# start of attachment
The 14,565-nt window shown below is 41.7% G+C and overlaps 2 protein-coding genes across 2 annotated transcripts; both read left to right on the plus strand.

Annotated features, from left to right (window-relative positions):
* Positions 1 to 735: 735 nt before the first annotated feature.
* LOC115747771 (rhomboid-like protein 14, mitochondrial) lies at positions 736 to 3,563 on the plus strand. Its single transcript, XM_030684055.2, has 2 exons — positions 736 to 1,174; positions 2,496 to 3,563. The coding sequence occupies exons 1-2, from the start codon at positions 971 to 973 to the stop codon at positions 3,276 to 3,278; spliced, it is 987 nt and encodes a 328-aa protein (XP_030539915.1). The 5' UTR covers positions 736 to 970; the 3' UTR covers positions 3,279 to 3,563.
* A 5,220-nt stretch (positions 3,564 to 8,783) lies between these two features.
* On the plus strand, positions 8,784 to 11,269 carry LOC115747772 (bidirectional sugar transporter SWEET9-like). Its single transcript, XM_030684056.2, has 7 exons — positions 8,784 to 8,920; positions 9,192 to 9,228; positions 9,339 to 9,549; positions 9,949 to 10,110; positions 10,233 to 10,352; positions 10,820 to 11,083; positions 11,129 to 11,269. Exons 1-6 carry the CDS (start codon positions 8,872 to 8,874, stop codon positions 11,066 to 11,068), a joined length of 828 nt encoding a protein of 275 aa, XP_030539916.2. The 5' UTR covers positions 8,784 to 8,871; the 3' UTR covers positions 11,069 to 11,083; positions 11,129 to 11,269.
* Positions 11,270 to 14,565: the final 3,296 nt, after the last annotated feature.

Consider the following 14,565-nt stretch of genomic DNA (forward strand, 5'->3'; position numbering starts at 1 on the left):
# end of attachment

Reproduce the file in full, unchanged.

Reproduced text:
The 14,565-nt window shown below is 41.7% G+C and overlaps 2 protein-coding genes across 2 annotated transcripts; both read left to right on the plus strand.

Annotated features, from left to right (window-relative positions):
* Positions 1 to 735: 735 nt before the first annotated feature.
* LOC115747771 (rhomboid-like protein 14, mitochondrial) lies at positions 736 to 3,563 on the plus strand. Its single transcript, XM_030684055.2, has 2 exons — positions 736 to 1,174; positions 2,496 to 3,563. The coding sequence occupies exons 1-2, from the start codon at positions 971 to 973 to the stop codon at positions 3,276 to 3,278; spliced, it is 987 nt and encodes a 328-aa protein (XP_030539915.1). The 5' UTR covers positions 736 to 970; the 3' UTR covers positions 3,279 to 3,563.
* A 5,220-nt stretch (positions 3,564 to 8,783) lies between these two features.
* On the plus strand, positions 8,784 to 11,269 carry LOC115747772 (bidirectional sugar transporter SWEET9-like). Its single transcript, XM_030684056.2, has 7 exons — positions 8,784 to 8,920; positions 9,192 to 9,228; positions 9,339 to 9,549; positions 9,949 to 10,110; positions 10,233 to 10,352; positions 10,820 to 11,083; positions 11,129 to 11,269. Exons 1-6 carry the CDS (start codon positions 8,872 to 8,874, stop codon positions 11,066 to 11,068), a joined length of 828 nt encoding a protein of 275 aa, XP_030539916.2. The 5' UTR covers positions 8,784 to 8,871; the 3' UTR covers positions 11,069 to 11,083; positions 11,129 to 11,269.
* Positions 11,270 to 14,565: the final 3,296 nt, after the last annotated feature.

Consider the following 14,565-nt stretch of genomic DNA (forward strand, 5'->3'; position numbering starts at 1 on the left):